The Godfather needs no introduction.
But in spite of how well known it is, and after being extensively referenced and parodied, it never feels ruined by its status in pop culture. This is partly because it’s entire scenes, rather than quotable lines, which tend to be remembered, and partly because almost every scene in the film is equally iconic, meaning references to it are far more varied than for other films (“these go to eleven”).
It could certainly be accused of glorifying the Mafia. The fact some mafiosi deliberately modeled themselves on the film afterwards suggests so, and Coppola and Puzo’s research into and inclusion of genuine Cosa Nostra members in the film (such as in the opening wedding scene) suggests a close relationship which doesn’t lend itself to scathing criticism. Although on the flipside the film received threats and intimidation from some Mafia groups (and Frank Sinatra) who wanted to close down the production.
It never seeks to minimise or justify the violence on which the veneer of respectability is constructed. And by focusing on the family life of its mobster characters it challenges us to see the good as well as the bad. Someone can be a violent crime boss, but also a loving father and a generous pillar of his community. And with plot developments in mobster land often occurring in tandem with key family events (a wedding, Christmas, a christening) it shows how closely intertwined the two are, and the double-think of the family-focused Catholics carrying out the massacres.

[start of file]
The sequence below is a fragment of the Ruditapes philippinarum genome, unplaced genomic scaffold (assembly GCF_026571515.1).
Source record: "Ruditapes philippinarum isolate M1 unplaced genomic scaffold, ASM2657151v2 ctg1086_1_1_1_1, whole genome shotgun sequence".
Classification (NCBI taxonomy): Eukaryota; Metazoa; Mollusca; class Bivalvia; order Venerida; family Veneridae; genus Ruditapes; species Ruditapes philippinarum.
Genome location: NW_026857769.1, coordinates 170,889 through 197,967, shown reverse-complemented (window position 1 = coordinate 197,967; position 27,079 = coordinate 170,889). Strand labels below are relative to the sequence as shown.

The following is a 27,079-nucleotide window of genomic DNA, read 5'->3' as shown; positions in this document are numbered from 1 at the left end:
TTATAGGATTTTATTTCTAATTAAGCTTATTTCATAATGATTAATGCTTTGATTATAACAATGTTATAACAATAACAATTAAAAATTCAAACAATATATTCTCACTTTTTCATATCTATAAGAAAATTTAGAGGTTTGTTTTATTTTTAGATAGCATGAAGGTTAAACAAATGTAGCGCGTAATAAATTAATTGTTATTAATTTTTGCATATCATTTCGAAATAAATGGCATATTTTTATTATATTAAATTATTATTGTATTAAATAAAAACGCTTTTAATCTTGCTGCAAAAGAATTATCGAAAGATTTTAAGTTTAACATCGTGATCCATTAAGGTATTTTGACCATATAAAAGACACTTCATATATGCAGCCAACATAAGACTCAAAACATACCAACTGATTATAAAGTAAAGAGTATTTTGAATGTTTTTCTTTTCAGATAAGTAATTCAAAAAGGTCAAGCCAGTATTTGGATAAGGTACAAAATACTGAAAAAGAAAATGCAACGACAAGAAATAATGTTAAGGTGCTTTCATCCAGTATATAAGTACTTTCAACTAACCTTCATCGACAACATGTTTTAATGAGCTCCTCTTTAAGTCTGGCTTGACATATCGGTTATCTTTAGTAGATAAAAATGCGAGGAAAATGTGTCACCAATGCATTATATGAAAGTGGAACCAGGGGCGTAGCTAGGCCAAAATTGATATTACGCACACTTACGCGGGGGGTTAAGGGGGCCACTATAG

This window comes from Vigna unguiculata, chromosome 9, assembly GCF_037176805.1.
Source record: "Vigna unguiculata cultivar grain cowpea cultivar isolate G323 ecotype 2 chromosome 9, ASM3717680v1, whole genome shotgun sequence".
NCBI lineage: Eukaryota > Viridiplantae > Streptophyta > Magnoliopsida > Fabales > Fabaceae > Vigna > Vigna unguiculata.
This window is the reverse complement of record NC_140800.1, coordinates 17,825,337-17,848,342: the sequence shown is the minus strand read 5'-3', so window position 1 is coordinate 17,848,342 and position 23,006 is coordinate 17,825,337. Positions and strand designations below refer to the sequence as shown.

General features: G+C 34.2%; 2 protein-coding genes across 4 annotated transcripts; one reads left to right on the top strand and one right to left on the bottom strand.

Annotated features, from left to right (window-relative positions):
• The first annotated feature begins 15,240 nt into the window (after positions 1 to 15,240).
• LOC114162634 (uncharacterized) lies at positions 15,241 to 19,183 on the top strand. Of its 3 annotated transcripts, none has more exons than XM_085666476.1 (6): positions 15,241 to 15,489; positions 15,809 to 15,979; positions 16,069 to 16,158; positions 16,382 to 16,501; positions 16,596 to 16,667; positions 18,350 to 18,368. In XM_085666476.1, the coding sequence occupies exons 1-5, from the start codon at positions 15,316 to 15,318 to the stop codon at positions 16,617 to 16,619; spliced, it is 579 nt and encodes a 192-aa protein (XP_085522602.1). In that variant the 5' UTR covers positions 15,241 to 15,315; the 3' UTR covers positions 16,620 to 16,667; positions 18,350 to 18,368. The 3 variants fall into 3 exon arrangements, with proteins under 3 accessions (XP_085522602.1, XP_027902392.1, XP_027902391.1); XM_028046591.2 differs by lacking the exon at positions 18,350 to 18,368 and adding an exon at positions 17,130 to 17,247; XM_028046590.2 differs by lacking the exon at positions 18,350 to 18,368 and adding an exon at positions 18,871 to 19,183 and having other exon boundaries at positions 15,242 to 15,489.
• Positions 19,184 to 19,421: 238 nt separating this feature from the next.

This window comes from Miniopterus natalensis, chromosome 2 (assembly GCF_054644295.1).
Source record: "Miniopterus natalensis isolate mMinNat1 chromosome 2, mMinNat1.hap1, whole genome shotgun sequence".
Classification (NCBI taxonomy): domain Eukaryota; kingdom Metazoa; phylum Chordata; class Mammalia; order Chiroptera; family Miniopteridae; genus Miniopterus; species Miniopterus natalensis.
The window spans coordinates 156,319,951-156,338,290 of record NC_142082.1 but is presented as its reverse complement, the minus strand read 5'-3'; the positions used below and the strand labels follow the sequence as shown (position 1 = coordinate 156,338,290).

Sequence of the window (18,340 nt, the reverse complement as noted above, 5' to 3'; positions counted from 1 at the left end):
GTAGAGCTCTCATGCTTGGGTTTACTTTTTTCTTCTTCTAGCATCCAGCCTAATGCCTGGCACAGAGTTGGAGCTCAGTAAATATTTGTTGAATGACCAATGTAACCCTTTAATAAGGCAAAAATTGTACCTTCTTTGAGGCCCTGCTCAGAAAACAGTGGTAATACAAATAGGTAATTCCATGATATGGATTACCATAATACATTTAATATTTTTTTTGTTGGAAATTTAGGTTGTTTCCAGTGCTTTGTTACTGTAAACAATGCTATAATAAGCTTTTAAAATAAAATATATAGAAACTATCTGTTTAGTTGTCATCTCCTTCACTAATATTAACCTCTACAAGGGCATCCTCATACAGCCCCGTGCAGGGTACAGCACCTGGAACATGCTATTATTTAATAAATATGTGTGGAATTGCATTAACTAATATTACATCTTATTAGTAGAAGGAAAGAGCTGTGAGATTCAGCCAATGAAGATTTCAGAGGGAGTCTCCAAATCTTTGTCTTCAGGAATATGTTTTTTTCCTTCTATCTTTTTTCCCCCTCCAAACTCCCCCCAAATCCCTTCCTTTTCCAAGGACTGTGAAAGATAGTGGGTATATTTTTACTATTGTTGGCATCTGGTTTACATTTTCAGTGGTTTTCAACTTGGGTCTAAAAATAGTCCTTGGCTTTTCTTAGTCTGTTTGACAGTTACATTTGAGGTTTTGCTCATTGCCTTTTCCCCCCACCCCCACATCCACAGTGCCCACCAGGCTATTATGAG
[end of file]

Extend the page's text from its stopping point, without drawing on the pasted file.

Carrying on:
This is best exemplified in Vito Corleone (Marlon Brando) whose family is at the core of everything he does. And while Vito has a very strict code of ethics he is the exception rather than the rule in this world, with the other senior mafiosi – the heads of the other families and the Don’s own sons Sonny (James Caan) and Fredo (John Cazale) – more often succumbing to vengeful violence and debauchery.
Written by Mario Puzo at the same time as the novel, it stays close to the original characters, although some good scenes are removed, presumably for length. For example, the book opens with the Don’s previous consigliere Genco Abbandando (briefly referenced in the name of his Genco Pura olive oil business) dying of cancer, begging the Don to save him. It’s a great scene, showing the godlike esteem in which the Godfather is held, and setting up the need for a new consigliere in Tom Hagen (Robert Duvall), but feels more like the end of a previous story than the beginning of a new one.
Often characters’ motivations and inner thoughts from the book are not made explicit in the film. But thanks to meticulous attention to detail and precise performances they are shown through the most subtle of expressions and gestures.
Brando understandably gets the most praise for his quirky yet restrained turn as the Don. While Pacino gives a performance only surpassed by himself in The Godfather II. His quiet and enigmatic Michael remains similarly softly spoken throughout, yet by the most minimal changes in manner and expression, Pacino is able to take him from honourable war hero to intense, ruthless Mafia don, his diminutive frame exuding self-assurance.
Coppolla ensures the highest quality in every aspect of the film, from the makeup and period detail, to the storytelling which gives us just enough information to follow without overloading us. There’s ciaroscuro lighting to rival Caravaggio and Nino Rota and Carmine Coppolla’s soundtrack is one of the greats. The end product is a film which can only be described as the Godfather of gangster films, and is truly an offer you can’t refuse.